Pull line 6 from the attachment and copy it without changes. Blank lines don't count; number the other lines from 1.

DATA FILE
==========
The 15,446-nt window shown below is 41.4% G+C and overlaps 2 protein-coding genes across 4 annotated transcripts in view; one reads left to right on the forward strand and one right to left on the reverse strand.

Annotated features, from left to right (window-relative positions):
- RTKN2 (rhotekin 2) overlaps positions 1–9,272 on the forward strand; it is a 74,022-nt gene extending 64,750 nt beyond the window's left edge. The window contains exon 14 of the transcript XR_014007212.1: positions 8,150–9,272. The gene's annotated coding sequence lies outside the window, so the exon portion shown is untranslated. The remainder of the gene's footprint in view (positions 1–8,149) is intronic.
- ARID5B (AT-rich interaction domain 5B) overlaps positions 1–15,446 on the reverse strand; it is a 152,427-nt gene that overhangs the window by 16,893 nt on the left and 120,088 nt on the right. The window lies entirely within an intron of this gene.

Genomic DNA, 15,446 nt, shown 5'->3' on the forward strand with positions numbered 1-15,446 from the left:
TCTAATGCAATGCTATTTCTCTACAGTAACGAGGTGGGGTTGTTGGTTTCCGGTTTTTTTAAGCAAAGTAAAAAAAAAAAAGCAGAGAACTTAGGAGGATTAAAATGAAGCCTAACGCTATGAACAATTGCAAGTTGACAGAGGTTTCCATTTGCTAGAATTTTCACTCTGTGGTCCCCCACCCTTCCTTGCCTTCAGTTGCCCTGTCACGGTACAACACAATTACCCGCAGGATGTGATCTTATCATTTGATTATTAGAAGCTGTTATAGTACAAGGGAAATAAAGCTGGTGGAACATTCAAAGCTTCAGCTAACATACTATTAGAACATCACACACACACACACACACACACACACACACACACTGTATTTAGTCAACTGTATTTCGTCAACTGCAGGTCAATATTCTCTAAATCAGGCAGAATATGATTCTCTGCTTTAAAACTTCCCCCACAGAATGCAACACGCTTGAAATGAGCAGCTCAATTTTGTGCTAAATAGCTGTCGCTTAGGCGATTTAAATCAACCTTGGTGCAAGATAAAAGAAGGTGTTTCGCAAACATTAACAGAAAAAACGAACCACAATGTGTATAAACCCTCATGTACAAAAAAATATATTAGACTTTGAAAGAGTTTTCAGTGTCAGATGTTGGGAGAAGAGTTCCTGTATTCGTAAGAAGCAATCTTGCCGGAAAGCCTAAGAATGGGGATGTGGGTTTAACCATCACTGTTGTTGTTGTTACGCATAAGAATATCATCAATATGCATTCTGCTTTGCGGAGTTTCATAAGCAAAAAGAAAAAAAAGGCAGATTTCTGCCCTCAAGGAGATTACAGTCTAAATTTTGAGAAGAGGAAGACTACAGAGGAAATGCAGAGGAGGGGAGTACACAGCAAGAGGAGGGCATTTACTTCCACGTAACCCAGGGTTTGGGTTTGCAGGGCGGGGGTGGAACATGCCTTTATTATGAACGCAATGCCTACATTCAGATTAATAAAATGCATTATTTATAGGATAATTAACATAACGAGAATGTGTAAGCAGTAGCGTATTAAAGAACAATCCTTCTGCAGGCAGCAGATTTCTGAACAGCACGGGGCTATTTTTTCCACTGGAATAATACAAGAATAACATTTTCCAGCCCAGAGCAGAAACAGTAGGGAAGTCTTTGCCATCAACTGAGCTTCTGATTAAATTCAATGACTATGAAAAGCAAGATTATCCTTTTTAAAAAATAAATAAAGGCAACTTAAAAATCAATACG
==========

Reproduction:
TCTAATGCAATGCTATTTCTCTACAGTAACGAGGTGGGGTTGTTGGTTTCCGGTTTTTTTAAGCAAAGTAAAAAAAAAAAAGCAGAGAACTTAGGAGGATTAAAATGAAGCCTAACGCTATGAACAATTGCAAGTTGACAGAGGTTTCCATTTGCTAGAATTTTCACTCTGTGGTCCCCCACCCTTCCTTGCCTTCAGTTGCCCTGTCACGGTACAACACAATTACCCGCAGGATGTGATCTTATCATTTGATTATTAGAAGCTGTTATAGTACAAGGGAAATAAAGCTGGTGGAACATTCAAAGCTTCAGCTAACATACTATTAGAACATCACACACACACACACACACACACACACACACACACTGTATTTAGTCAACTGTATTTCGTCAACTGCAGGTCAATATTCTCTAAATCAGGCAGAATATGATTCTCTGCTTTAAAACTTCCCCCACAGAATGCAACACGCTTGAAATGAGCAGCTCAATTTTGTGCTAAATAGCTGTCGCTTAGGCGATTTAAATCAACCTTGGTGCAAGATAAAAGAAGGTGTTTCGCAAACATTAACAGAAAAAACGAACCACAATGTGTATAAACCCTCATGTACAAAAAAATATATTAGACTTTGAAAGAGTTTTCAGTGTCAGATGTTGGGAGAAGAGTTCCTGTATTCGTAAGAAGCAATCTTGCCGGAAAGCCTAAGAATGGGGATGTGGGTTTAACCATCACTGTTGTTGTTGTTACGCATAAGAATATCATCAATATGCATTCTGCTTTGCGGAGTTTCATAAGCAAAAAGAAAAAAAAGGCAGATTTCTGCCCTCAAGGAGATTACAGTCTAAATTTTGAGAAGAGGAAGACTACAGAGGAAATGCAGAGGAGGGGAGTACACAGCAAGAGGAGGGCATTTACTTCCACGTAACCCAGGGTTTGGGTTTGCAGGGCGGGGGTGGAACATGCCTTTATTATGAACGCAATGCCTACATTCAGATTAATAAAATGCATTATTTATAGGATAATTAACATAACGAGAATGTGTAAGCAGTAGCGTATTAAAGAACAATCCTTCTGCAGGCAGCAGATTTCTGAACAGCACGGGGCTATTTTTTCCACTGGAATAATACAAGAATAACATTTTCCAGCCCAGAGCAGAAACAGTAGGGAAGTCTTTGCCATCAACTGAGCTTCTGATTAAATTCAATGACTATGAAAAGCAAGATTATCCTTTTTAAAAAATAAATAAAGGCAACTTAAAAATCAATACG